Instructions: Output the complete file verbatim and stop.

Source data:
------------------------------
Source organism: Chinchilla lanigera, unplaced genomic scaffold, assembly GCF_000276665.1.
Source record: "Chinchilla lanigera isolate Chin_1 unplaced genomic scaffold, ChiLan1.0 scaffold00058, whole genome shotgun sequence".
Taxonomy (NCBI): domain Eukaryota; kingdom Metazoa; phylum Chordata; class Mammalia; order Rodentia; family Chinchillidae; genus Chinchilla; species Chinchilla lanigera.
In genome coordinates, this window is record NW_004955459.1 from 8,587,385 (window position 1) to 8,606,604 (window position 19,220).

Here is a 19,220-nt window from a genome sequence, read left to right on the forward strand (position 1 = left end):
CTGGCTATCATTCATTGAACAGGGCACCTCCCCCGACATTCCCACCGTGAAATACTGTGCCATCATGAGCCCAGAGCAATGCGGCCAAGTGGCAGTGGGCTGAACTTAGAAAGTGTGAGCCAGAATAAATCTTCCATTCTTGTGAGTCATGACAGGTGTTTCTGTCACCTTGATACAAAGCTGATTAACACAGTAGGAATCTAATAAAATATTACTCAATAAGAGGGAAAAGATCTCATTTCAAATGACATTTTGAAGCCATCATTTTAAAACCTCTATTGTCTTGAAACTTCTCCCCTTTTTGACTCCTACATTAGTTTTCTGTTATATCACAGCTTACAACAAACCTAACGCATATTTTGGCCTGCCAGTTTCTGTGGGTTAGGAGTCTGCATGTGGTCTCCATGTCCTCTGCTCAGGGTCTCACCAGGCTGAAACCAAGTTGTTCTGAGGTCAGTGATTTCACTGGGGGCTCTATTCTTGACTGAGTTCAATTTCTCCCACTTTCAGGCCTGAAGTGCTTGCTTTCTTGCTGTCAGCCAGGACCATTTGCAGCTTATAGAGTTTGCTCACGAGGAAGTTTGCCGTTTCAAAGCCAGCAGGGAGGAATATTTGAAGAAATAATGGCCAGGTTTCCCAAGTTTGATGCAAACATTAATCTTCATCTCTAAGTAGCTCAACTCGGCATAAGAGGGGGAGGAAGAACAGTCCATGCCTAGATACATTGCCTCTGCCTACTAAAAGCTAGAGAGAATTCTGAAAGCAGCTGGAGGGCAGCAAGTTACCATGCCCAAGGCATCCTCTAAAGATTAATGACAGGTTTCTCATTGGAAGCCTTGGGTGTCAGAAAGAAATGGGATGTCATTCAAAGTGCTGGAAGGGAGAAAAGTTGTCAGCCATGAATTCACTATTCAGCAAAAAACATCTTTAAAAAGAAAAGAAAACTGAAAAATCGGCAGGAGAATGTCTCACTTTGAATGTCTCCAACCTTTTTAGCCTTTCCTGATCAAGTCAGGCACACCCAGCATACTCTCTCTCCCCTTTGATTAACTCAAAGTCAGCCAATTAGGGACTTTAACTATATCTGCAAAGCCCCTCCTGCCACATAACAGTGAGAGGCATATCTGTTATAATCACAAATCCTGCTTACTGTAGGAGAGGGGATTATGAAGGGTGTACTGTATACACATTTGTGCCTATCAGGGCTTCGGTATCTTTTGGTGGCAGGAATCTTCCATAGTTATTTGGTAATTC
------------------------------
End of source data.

Source organism: Chinchilla lanigera, unplaced genomic scaffold, assembly GCF_000276665.1.
Source record: "Chinchilla lanigera isolate Chin_1 unplaced genomic scaffold, ChiLan1.0 scaffold00058, whole genome shotgun sequence".
Taxonomy (NCBI): domain Eukaryota; kingdom Metazoa; phylum Chordata; class Mammalia; order Rodentia; family Chinchillidae; genus Chinchilla; species Chinchilla lanigera.
In genome coordinates, this window is record NW_004955459.1 from 8,587,385 (window position 1) to 8,606,604 (window position 19,220).

Here is a 19,220-nt window from a genome sequence, read left to right on the forward strand (position 1 = left end):
CTGGCTATCATTCATTGAACAGGGCACCTCCCCCGACATTCCCACCGTGAAATACTGTGCCATCATGAGCCCAGAGCAATGCGGCCAAGTGGCAGTGGGCTGAACTTAGAAAGTGTGAGCCAGAATAAATCTTCCATTCTTGTGAGTCATGACAGGTGTTTCTGTCACCTTGATACAAAGCTGATTAACACAGTAGGAATCTAATAAAATATTACTCAATAAGAGGGAAAAGATCTCATTTCAAATGACATTTTGAAGCCATCATTTTAAAACCTCTATTGTCTTGAAACTTCTCCCCTTTTTGACTCCTACATTAGTTTTCTGTTATATCACAGCTTACAACAAACCTAACGCATATTTTGGCCTGCCAGTTTCTGTGGGTTAGGAGTCTGCATGTGGTCTCCATGTCCTCTGCTCAGGGTCTCACCAGGCTGAAACCAAGTTGTTCTGAGGTCAGTGATTTCACTGGGGGCTCTATTCTTGACTGAGTTCAATTTCTCCCACTTTCAGGCCTGAAGTGCTTGCTTTCTTGCTGTCAGCCAGGACCATTTGCAGCTTATAGAGTTTGCTCACGAGGAAGTTTGCCGTTTCAAAGCCAGCAGGGAGGAATATTTGAAGAAATAATGGCCAGGTTTCCCAAGTTTGATGCAAACATTAATCTTCATCTCTAAGTAGCTCAACTCGGCATAAGAGGGGGAGGAAGAACAGTCCATGCCTAGATACATTGCCTCTGCCTACTAAAAGCTAGAGAGAATTCTGAAAGCAGCTGGAGGGCAGCAAGTTACCATGCCCAAGGCATCCTCTAAAGATTAATGACAGGTTTCTCATTGGAAGCCTTGGGTGTCAGAAAGAAATGGGATGTCATTCAAAGTGCTGGAAGGGAGAAAAGTTGTCAGCCATGAATTCACTATTCAGCAAAAAACATCTTTAAAAAGAAAAGAAAACTGAAAAATCGGCAGGAGAATGTCTCACTTTGAATGTCTCCAACCTTTTTAGCCTTTCCTGATCAAGTCAGGCACACCCAGCATACTCTCTCTCCCCTTTGATTAACTCAAAGTCAGCCAATTAGGGACTTTAACTATATCTGCAAAGCCCCTCCTGCCACATAACAGTGAGAGGCATATCTGTTATAATCACAAATCCTGCTTACTGTAGGAGAGGGGATTATGAAGGGTGTACTGTATACACATTTGTGCCTATCAGGGCTTCGGTATCTTTTGGTGGCAGGAATCTTCCATAGTTATTTGGTAATTC